Without even checking a calendar I can recall that 22nd November 1963 fell on a Friday. I was eight years old. My parents did not yet have television at the time. However my Uncle Paddy and his wife Sheila did have a television and at the end of the school week on a Friday night I was often allowed to watch some TV with them. Their house was right behind ours and accessed from our back garden into their back garden. So that evening I was merrily enjoying some interesting movie on RTE (Telifis Eireann as it was called then) in the inglorious days of snowy black and white reception. The movie was interrupted and a newsflash came up. A rather stunned looking news presenter - the famous Charles Mitchel - came on the screen to say that President Kennedy had been shot in Dallas and had been rushed to hospital. Even as an eight year old I was more than a little shocked. Kennedy was adored in our household and had only been over to Ireland in summer of the same year.
My Aunt Sheila's mother Mrs O'Brien was watching the newsflash with me and she was quite upset about it. She carefully told me to rush home and tell my parents about this shocking news.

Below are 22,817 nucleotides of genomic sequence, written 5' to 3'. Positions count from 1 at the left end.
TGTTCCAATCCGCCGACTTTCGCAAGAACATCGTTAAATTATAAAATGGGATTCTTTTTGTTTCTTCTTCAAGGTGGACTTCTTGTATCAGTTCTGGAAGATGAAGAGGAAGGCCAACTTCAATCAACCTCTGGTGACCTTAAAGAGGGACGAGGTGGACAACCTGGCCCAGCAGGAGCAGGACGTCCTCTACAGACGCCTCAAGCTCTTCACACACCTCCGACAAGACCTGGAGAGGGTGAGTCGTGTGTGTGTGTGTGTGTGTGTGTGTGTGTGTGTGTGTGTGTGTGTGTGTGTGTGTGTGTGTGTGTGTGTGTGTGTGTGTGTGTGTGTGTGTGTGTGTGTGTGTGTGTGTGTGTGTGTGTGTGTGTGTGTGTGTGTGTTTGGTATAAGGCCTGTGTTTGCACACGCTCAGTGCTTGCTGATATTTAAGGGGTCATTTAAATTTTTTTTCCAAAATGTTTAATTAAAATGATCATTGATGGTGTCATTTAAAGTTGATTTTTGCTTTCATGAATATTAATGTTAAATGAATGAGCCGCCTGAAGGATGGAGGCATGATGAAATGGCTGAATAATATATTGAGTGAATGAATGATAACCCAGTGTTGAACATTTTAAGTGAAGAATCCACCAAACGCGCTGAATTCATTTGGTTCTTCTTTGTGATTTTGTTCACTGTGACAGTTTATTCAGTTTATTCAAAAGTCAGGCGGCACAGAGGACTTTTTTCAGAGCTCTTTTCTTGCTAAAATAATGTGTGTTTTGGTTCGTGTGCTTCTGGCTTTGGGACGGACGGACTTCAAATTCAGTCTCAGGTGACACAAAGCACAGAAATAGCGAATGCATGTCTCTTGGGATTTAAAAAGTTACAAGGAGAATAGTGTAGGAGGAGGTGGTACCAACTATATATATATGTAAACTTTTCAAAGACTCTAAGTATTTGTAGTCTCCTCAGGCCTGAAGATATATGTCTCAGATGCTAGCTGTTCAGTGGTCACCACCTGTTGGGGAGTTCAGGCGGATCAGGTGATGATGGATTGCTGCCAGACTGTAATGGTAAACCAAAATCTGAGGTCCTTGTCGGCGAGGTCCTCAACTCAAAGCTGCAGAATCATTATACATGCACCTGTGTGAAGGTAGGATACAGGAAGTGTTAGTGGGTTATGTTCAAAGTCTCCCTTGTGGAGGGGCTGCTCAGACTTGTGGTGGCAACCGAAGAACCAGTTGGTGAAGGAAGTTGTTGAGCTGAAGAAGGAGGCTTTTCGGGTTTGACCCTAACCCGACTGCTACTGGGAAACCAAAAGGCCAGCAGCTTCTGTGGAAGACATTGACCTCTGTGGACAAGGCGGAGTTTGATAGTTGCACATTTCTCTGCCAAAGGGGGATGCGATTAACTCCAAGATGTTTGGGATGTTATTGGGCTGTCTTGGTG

I ran out the back door and across to our house. I told my mother that President Kennedy had been shot. To my surprise she just laughed and told me that I was confused. Mum knew I'd gone over to watch a movie and she announced to my Dad and I that I must have been watching the movie "PT109" which was about the young JFK and his adventures in the US navy during the Pacific war with Japan. It took me quite a bit of explaining to convince her to turn on the wireless. Our old valve radio seemed to take longer that usual to warm up. Eventually the radio confirmed my version of events and the household went into turmoil. I recall that initially there was hope that Kennedy might live but they speculated that the head wound could render him useless. Not long afterwards the death was confirmed.
I've written before on how important a figure Kennedy was to Irish people. It was almost as if a family member had died and the mood in the house descended into a deep sadness. I remember Mrs Farrell next door coming into our house and bawling her eyes out. Most households had Kennedy photographs on the walls and mantelpieces at the time which had equal status to religious pictures.
The death of Kennedy was really like a personal loss to Irish households in a way that I have never since witnessed in my long life by the death of any public figure. To us he was our proud son who reached the pinnacle. He had pure Irish lineage on his mother and father's side all the way back to the dark days of famine emigration. He was the leader of the most powerful nation on earth and he was ours! People in Ireland in the 1960s were still very introverted in looking out at our status in the World. But Kennedy gave us - myself very much included - the belief in ourselves that anything we dream was possible.